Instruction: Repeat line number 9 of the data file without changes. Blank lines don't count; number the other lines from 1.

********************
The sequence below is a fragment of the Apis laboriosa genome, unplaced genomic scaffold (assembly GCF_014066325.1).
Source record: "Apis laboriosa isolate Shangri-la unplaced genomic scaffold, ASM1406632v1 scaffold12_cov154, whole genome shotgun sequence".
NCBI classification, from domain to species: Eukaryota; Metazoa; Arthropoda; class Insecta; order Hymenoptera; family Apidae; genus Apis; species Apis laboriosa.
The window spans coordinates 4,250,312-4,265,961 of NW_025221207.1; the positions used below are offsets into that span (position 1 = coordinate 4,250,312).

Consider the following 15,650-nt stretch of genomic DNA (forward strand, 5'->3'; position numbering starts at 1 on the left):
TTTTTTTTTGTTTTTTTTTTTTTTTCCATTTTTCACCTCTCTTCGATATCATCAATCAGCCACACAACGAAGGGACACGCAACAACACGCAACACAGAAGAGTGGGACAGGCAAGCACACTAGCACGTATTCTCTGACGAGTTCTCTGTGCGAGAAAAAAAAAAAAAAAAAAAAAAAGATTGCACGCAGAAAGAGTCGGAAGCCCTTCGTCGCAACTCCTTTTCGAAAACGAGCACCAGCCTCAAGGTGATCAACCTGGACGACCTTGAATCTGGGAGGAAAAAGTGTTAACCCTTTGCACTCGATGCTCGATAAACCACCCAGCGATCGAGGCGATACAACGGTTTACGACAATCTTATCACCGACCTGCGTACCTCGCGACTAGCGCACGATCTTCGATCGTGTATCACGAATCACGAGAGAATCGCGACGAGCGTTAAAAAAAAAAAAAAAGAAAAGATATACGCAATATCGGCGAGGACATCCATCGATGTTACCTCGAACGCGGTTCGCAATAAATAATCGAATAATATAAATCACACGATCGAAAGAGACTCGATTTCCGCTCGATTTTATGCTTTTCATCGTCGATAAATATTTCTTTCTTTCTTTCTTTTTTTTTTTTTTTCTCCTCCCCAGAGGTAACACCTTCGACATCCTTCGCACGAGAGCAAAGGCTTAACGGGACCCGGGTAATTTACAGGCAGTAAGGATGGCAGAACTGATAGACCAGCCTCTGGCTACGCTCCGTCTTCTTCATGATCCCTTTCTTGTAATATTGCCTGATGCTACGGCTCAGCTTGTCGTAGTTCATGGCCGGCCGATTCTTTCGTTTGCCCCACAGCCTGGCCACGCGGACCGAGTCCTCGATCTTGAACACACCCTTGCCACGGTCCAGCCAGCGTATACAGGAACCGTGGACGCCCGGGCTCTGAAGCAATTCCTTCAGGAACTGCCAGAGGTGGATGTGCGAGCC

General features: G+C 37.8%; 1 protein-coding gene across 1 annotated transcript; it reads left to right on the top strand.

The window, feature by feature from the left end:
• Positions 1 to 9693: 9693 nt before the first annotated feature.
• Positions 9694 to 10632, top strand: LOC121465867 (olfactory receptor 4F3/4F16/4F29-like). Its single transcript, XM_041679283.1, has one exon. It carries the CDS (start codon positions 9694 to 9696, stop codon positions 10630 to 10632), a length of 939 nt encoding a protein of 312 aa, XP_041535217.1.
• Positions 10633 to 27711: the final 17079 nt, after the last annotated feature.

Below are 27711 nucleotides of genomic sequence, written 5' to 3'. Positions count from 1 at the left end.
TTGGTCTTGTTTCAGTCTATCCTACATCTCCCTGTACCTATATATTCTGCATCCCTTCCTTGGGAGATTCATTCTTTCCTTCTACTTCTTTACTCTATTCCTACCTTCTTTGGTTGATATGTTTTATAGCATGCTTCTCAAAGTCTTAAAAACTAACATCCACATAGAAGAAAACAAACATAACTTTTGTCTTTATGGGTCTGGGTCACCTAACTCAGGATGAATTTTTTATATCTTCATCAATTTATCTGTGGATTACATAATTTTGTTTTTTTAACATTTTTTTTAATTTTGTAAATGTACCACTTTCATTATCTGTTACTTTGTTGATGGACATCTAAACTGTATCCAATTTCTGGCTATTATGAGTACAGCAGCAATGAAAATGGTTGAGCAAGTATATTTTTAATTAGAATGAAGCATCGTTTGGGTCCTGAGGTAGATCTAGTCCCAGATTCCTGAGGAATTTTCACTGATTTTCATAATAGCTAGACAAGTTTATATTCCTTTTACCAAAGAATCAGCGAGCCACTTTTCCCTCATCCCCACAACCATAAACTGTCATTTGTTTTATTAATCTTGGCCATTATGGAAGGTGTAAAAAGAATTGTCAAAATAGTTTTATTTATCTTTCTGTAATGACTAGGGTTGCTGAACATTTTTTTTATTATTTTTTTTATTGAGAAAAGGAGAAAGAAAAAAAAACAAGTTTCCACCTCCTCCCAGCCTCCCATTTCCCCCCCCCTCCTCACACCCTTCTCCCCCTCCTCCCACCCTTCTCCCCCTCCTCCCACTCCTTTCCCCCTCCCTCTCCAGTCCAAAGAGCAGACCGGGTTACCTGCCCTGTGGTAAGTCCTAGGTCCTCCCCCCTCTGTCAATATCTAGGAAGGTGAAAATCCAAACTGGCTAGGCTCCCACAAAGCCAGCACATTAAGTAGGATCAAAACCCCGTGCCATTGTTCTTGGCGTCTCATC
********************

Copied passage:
• Positions 1 to 9693: 9693 nt before the first annotated feature.